Multiple Sclerosis
My MS Treatments

Gastroesophageal Reflux

in Multiple Sclerosis

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Gastroesophageal Reflux (Heartburn)

This can occur when the lower oesophageal sphincter (LES) does not close properly after eating, allowing stomach acids to leak back, or reflux, into the oesophagus.

The presence of digestive juices in the oesophagus cause burning sensations in the chest or throat called heartburn, or acid indigestion. Heartburn which occurs more than twice per week can be considered as Gastroesophageal Reflux Disease (GERD).

In multiple sclerosis, this may be brought about by demyelisation, or lesion, of the medulla oblongata in the Vagus Nerve, or 10th Cranial Nerve.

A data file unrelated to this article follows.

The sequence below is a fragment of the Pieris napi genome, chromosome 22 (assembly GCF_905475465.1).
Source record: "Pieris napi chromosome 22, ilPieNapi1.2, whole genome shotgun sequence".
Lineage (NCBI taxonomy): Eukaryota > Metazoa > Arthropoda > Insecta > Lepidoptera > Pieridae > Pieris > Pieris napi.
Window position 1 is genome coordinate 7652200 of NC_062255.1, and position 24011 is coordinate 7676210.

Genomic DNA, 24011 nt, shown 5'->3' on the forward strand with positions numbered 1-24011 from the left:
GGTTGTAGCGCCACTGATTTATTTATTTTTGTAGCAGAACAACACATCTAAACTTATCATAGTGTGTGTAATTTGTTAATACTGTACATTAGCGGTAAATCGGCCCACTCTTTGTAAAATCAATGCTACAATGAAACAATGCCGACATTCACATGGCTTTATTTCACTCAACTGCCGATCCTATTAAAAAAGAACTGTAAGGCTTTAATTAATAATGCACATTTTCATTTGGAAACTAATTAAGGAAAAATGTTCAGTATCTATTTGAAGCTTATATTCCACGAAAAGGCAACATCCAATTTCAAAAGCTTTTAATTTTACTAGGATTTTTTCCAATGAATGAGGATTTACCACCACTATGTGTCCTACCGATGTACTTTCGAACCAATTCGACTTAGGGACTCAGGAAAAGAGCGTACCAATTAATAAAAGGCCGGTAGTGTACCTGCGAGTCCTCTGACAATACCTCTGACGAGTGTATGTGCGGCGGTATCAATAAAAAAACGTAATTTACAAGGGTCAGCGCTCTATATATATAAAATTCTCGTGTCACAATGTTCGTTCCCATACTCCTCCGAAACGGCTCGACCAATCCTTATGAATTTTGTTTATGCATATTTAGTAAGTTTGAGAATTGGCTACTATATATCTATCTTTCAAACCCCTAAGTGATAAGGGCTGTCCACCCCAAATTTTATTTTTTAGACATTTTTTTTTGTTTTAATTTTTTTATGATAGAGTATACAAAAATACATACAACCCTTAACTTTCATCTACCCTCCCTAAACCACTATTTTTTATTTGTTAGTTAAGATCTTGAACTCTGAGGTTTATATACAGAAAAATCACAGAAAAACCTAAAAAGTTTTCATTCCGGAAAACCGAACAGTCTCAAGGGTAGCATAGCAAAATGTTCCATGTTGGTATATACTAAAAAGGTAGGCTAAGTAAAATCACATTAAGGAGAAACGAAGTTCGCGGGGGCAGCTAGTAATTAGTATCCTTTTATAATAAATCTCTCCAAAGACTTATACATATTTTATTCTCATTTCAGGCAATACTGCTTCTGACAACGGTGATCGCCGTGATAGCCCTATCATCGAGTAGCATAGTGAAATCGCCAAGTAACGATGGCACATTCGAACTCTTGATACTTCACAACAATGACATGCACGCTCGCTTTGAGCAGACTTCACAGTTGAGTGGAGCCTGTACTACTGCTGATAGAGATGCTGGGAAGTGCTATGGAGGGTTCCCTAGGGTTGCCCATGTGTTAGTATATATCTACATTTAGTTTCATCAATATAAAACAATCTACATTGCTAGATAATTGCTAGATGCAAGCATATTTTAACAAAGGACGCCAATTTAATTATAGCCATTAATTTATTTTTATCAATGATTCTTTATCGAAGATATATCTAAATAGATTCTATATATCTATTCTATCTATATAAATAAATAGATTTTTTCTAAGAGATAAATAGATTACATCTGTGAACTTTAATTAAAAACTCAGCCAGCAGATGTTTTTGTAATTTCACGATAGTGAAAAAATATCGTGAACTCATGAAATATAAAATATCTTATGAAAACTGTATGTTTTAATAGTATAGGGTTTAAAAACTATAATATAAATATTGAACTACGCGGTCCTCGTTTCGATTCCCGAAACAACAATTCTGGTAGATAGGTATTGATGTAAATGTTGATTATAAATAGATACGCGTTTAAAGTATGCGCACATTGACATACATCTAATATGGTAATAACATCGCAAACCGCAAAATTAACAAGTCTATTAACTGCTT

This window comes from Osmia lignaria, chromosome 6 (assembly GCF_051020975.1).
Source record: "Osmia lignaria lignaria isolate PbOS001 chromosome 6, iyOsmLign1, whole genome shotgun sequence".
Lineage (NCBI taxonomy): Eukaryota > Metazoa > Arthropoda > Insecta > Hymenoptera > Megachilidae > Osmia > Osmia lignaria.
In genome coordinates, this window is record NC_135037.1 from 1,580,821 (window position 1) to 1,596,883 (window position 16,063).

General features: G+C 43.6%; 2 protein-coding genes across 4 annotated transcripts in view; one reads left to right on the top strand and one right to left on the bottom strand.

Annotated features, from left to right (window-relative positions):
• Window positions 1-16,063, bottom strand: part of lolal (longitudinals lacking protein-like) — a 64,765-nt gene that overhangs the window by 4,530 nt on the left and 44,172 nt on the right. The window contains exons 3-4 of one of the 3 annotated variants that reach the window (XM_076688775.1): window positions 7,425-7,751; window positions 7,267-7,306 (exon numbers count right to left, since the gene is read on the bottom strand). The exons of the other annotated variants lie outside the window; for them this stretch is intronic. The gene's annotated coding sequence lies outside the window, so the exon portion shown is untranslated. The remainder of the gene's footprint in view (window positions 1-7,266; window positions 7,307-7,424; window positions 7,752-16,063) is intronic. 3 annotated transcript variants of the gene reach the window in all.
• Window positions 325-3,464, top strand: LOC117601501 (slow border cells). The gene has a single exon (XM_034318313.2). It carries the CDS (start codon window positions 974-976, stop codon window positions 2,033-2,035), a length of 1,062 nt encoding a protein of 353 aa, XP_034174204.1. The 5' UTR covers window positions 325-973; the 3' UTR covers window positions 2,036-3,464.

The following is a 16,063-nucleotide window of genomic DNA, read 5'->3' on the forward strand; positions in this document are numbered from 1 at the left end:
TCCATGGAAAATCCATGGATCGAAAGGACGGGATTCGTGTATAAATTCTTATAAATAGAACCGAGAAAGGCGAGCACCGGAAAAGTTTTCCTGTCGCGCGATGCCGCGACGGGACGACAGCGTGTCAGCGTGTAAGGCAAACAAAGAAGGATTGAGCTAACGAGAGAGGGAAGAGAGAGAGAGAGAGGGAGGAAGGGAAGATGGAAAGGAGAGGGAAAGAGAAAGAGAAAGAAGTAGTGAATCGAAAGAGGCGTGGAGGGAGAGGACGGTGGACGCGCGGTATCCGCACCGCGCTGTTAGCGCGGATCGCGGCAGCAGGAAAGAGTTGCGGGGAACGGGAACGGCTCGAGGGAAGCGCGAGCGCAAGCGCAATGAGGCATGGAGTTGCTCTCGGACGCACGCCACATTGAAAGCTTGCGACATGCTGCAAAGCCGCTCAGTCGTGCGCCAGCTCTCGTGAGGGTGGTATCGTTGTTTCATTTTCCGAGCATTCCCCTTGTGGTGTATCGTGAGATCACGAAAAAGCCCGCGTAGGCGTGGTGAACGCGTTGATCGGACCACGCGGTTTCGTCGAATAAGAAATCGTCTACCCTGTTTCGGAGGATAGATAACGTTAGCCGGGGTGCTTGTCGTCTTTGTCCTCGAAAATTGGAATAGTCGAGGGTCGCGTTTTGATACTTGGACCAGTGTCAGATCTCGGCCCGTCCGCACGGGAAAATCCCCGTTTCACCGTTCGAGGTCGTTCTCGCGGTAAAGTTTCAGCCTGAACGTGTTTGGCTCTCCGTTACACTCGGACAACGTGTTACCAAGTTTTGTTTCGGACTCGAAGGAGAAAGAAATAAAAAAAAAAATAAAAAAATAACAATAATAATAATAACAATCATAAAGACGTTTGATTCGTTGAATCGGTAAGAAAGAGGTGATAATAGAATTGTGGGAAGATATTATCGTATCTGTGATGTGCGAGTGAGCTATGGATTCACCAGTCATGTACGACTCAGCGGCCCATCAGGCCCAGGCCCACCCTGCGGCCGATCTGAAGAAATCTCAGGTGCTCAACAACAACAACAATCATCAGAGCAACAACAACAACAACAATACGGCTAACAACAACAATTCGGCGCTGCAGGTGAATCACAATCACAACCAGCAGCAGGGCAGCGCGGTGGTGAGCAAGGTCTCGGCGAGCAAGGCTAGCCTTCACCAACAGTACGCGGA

Other causes of reflux, or heartburn, may be a hiatus hernia where the top of the stomach protrudes above the diaphragm. I have a hiatus hernia which, can be corrected with surgery but, in my case is not considered serious enough to warrant operating.


Reflux may be treated with antacids, calcium carbonate, foaming agents which coat the oesophagus lining, H2 blockers and Proton pump inhibitors.


Multiple Sclerosis Encyclopaedia
National Digestive Diseases Information

DISCLAIMER: The content of this site does not represent a qualified medical opinion. It is simply the information amassed by an MS patient while trying to understand this condition. You should seek the advice of your medical practitioner or neurologist before trying any treatment you may read about on this site. I am not a doctor, I am a patient.

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Page last Edited: 20 Jan 2014